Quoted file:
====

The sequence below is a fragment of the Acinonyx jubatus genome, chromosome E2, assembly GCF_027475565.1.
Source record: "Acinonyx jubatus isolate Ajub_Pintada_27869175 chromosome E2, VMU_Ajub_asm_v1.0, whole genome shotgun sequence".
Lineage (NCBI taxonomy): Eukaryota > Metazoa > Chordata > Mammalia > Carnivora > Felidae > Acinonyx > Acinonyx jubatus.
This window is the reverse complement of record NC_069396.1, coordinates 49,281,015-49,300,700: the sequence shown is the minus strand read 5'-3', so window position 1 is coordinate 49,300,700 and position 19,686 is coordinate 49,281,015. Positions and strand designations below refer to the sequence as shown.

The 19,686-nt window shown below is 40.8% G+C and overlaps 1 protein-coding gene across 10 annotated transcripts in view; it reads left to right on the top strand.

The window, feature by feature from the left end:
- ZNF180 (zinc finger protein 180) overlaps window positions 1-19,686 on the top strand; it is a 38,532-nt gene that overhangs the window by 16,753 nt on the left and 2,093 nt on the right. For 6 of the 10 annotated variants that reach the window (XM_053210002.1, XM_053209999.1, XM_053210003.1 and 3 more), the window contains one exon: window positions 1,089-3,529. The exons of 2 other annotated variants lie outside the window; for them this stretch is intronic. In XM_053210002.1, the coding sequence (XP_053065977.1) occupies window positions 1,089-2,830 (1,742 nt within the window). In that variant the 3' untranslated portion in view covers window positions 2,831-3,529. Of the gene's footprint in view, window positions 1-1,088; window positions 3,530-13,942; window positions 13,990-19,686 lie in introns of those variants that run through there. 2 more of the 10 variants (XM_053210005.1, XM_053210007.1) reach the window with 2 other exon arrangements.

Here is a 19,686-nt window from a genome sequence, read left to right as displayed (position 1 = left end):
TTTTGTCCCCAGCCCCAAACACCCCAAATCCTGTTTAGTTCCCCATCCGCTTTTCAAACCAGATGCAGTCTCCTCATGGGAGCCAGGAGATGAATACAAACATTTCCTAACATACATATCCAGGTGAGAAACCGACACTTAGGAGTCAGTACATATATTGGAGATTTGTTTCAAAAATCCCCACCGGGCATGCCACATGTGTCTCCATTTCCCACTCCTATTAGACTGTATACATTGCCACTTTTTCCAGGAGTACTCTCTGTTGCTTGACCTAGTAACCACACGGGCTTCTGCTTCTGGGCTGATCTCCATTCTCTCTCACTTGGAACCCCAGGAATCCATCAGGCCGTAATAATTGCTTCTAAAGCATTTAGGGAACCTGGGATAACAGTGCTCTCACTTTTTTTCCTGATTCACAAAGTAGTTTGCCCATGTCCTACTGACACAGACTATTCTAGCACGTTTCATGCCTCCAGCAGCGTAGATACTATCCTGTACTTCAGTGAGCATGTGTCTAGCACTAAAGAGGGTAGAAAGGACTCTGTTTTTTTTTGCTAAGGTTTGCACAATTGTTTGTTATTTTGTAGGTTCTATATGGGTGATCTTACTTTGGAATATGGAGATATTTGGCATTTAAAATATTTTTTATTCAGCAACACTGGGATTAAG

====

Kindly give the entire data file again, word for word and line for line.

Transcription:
The sequence below is a fragment of the Acinonyx jubatus genome, chromosome E2, assembly GCF_027475565.1.
Source record: "Acinonyx jubatus isolate Ajub_Pintada_27869175 chromosome E2, VMU_Ajub_asm_v1.0, whole genome shotgun sequence".
Lineage (NCBI taxonomy): Eukaryota > Metazoa > Chordata > Mammalia > Carnivora > Felidae > Acinonyx > Acinonyx jubatus.
This window is the reverse complement of record NC_069396.1, coordinates 49,281,015-49,300,700: the sequence shown is the minus strand read 5'-3', so window position 1 is coordinate 49,300,700 and position 19,686 is coordinate 49,281,015. Positions and strand designations below refer to the sequence as shown.

The 19,686-nt window shown below is 40.8% G+C and overlaps 1 protein-coding gene across 10 annotated transcripts in view; it reads left to right on the top strand.

The window, feature by feature from the left end:
- ZNF180 (zinc finger protein 180) overlaps window positions 1-19,686 on the top strand; it is a 38,532-nt gene that overhangs the window by 16,753 nt on the left and 2,093 nt on the right. For 6 of the 10 annotated variants that reach the window (XM_053210002.1, XM_053209999.1, XM_053210003.1 and 3 more), the window contains one exon: window positions 1,089-3,529. The exons of 2 other annotated variants lie outside the window; for them this stretch is intronic. In XM_053210002.1, the coding sequence (XP_053065977.1) occupies window positions 1,089-2,830 (1,742 nt within the window). In that variant the 3' untranslated portion in view covers window positions 2,831-3,529. Of the gene's footprint in view, window positions 1-1,088; window positions 3,530-13,942; window positions 13,990-19,686 lie in introns of those variants that run through there. 2 more of the 10 variants (XM_053210005.1, XM_053210007.1) reach the window with 2 other exon arrangements.

Here is a 19,686-nt window from a genome sequence, read left to right as displayed (position 1 = left end):
TTTTGTCCCCAGCCCCAAACACCCCAAATCCTGTTTAGTTCCCCATCCGCTTTTCAAACCAGATGCAGTCTCCTCATGGGAGCCAGGAGATGAATACAAACATTTCCTAACATACATATCCAGGTGAGAAACCGACACTTAGGAGTCAGTACATATATTGGAGATTTGTTTCAAAAATCCCCACCGGGCATGCCACATGTGTCTCCATTTCCCACTCCTATTAGACTGTATACATTGCCACTTTTTCCAGGAGTACTCTCTGTTGCTTGACCTAGTAACCACACGGGCTTCTGCTTCTGGGCTGATCTCCATTCTCTCTCACTTGGAACCCCAGGAATCCATCAGGCCGTAATAATTGCTTCTAAAGCATTTAGGGAACCTGGGATAACAGTGCTCTCACTTTTTTTCCTGATTCACAAAGTAGTTTGCCCATGTCCTACTGACACAGACTATTCTAGCACGTTTCATGCCTCCAGCAGCGTAGATACTATCCTGTACTTCAGTGAGCATGTGTCTAGCACTAAAGAGGGTAGAAAGGACTCTGTTTTTTTTTGCTAAGGTTTGCACAATTGTTTGTTATTTTGTAGGTTCTATATGGGTGATCTTACTTTGGAATATGGAGATATTTGGCATTTAAAATATTTTTTATTCAGCAACACTGGGATTAAG